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In the documentation for a radio chip, I keep seeing the term 2-FSK, which seems to be a modulation scheme.

My understanding is that in FSK, data is encoded by emitting a carrier wave on a number of different frequencies. Is this right? How does this differ to 2-FSK?

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  • \$\begingroup\$ What is the chip? \$\endgroup\$ – Leon Heller Jan 11 '11 at 17:51
  • \$\begingroup\$ @Leon Heller - the Chipcon CC1110 \$\endgroup\$ – Toby Jaffey Jan 11 '11 at 18:41
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The number '2' refers to the number of tones used to encode the signal. For example, 2-FSK is essentially sending binary data using two frequencies. One symbol (time slice) has the potential for two values only. 2-FSK is usually what is meant by an unqualified mention of FSK.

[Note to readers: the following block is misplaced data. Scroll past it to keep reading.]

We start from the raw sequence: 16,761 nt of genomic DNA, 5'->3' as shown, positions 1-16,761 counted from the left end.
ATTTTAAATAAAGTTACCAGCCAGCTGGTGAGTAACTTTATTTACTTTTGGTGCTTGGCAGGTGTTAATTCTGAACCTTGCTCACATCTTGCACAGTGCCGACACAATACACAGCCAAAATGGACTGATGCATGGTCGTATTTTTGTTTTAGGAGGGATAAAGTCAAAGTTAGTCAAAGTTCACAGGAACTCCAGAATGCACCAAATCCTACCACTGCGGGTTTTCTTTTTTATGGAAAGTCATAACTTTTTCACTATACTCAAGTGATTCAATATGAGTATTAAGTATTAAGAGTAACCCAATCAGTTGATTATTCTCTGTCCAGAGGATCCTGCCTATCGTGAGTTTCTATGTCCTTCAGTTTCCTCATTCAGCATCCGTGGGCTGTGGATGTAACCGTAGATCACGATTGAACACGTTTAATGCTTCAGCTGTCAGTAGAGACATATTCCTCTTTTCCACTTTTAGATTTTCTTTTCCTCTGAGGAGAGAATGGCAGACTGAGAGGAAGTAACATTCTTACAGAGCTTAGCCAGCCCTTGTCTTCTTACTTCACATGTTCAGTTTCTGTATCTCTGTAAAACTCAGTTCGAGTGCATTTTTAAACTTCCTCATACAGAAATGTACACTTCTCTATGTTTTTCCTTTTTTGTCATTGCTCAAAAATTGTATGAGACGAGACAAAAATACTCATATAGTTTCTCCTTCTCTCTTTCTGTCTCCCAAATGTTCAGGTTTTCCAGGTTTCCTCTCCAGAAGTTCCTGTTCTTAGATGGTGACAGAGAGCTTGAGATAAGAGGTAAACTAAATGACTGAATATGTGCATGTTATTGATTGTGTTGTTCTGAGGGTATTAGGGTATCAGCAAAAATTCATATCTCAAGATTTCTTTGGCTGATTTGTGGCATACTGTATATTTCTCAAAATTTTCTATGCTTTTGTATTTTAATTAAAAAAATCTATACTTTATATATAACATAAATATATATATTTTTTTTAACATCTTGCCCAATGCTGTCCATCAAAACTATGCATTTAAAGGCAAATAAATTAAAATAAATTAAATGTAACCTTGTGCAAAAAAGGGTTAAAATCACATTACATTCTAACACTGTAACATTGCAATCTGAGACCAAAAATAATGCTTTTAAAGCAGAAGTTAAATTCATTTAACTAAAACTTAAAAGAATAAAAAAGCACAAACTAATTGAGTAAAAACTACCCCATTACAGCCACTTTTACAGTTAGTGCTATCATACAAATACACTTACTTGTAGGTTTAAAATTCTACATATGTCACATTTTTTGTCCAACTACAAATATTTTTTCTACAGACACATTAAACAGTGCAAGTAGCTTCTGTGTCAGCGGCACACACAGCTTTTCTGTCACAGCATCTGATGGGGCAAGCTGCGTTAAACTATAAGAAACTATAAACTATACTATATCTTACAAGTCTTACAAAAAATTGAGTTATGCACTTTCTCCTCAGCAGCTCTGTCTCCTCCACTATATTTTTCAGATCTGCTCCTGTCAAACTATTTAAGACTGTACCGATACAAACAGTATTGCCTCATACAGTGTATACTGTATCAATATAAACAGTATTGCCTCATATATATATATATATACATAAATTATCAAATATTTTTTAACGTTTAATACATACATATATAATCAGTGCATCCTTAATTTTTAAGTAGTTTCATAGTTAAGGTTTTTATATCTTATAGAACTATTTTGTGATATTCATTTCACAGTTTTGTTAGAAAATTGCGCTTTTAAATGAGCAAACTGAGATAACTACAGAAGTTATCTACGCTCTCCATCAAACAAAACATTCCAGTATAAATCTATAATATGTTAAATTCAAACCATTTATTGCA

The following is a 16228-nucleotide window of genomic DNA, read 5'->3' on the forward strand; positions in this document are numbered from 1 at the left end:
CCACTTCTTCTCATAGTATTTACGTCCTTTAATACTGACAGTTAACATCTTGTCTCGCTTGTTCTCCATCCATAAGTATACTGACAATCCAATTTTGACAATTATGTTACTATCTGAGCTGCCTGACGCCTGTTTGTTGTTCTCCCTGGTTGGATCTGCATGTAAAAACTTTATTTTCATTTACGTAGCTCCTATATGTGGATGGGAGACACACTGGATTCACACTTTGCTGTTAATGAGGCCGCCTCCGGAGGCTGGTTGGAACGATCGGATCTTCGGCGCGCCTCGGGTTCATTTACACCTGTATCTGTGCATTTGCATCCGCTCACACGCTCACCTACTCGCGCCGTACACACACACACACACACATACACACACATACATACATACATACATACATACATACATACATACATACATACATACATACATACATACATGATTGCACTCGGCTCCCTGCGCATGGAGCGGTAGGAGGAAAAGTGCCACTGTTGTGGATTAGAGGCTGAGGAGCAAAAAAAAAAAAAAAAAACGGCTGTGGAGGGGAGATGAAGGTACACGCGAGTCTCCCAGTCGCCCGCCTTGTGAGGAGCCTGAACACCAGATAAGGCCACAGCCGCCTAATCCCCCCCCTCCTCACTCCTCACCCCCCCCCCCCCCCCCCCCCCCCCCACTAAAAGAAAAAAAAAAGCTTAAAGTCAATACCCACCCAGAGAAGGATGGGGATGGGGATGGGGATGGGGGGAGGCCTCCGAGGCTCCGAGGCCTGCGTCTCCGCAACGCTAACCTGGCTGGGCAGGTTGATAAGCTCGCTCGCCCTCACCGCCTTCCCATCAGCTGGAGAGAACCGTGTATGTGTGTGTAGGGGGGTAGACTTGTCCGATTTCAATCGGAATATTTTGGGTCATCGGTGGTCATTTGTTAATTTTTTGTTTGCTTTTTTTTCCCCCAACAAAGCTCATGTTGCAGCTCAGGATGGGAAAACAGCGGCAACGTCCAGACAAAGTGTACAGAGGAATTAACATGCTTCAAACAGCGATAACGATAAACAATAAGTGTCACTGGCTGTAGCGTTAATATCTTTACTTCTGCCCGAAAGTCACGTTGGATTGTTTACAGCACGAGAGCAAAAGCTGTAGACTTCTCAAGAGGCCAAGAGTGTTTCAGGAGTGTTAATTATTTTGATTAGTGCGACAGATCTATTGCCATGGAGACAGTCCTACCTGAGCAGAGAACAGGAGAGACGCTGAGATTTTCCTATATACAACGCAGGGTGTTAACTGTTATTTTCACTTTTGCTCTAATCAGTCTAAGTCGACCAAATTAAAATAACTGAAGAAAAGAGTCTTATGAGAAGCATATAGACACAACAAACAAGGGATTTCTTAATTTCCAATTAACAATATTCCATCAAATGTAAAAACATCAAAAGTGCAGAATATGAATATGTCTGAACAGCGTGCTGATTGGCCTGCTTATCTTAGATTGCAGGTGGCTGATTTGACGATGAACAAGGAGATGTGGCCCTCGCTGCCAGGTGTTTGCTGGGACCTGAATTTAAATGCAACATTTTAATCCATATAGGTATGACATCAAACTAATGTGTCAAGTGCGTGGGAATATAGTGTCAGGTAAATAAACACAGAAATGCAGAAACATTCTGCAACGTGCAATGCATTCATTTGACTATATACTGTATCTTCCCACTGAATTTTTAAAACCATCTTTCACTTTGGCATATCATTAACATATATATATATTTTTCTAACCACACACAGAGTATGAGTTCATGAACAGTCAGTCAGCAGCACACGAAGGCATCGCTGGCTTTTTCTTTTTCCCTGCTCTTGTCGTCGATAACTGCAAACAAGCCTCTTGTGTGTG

It's possible to use more than two tones. These modulation schemes usually are called MFSK for Multiple Frequency Shift Keying. A common MFSK scheme in amateur radio is MFSK16, which uses 16 different frequencies to represent 4 binary bits in each symbol. By your notation, this would be 16-FSK.

The more frequencies that you use in a symbol, the more complicated your modulation/demodulation circuit. Typical MFSK applications in amateur radio require a computer sound card and CPU for signal processing. Analog circuitry can be developed somewhat easily for FSK using two band-pass filters.

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I believe 2-FSK is just an encoding scheme that says:

  • A "one" is encoded by transmitting a sine wave frequency f_1
  • A "zero" is encoded by transmitting a sine wave with frequency f_2
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